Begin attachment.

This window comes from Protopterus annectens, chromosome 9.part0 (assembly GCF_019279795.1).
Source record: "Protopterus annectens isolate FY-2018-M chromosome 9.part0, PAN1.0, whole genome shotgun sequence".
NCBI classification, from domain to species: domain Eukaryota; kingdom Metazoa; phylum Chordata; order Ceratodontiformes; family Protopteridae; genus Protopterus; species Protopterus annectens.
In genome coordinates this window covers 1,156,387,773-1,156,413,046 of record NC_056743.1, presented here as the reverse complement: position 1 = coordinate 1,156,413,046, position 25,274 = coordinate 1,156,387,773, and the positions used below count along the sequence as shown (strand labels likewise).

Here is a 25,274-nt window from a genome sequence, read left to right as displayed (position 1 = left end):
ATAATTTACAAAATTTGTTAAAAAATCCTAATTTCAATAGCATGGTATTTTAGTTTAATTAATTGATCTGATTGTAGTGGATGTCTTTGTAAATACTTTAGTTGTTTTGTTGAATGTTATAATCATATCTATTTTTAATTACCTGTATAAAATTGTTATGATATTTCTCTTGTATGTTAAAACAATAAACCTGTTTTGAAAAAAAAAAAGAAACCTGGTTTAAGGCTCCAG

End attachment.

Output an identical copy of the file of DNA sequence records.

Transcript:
This window comes from Protopterus annectens, chromosome 9.part0 (assembly GCF_019279795.1).
Source record: "Protopterus annectens isolate FY-2018-M chromosome 9.part0, PAN1.0, whole genome shotgun sequence".
NCBI classification, from domain to species: domain Eukaryota; kingdom Metazoa; phylum Chordata; order Ceratodontiformes; family Protopteridae; genus Protopterus; species Protopterus annectens.
In genome coordinates this window covers 1,156,387,773-1,156,413,046 of record NC_056743.1, presented here as the reverse complement: position 1 = coordinate 1,156,413,046, position 25,274 = coordinate 1,156,387,773, and the positions used below count along the sequence as shown (strand labels likewise).

Here is a 25,274-nt window from a genome sequence, read left to right as displayed (position 1 = left end):
ATAATTTACAAAATTTGTTAAAAAATCCTAATTTCAATAGCATGGTATTTTAGTTTAATTAATTGATCTGATTGTAGTGGATGTCTTTGTAAATACTTTAGTTGTTTTGTTGAATGTTATAATCATATCTATTTTTAATTACCTGTATAAAATTGTTATGATATTTCTCTTGTATGTTAAAACAATAAACCTGTTTTGAAAAAAAAAAAGAAACCTGGTTTAAGGCTCCAG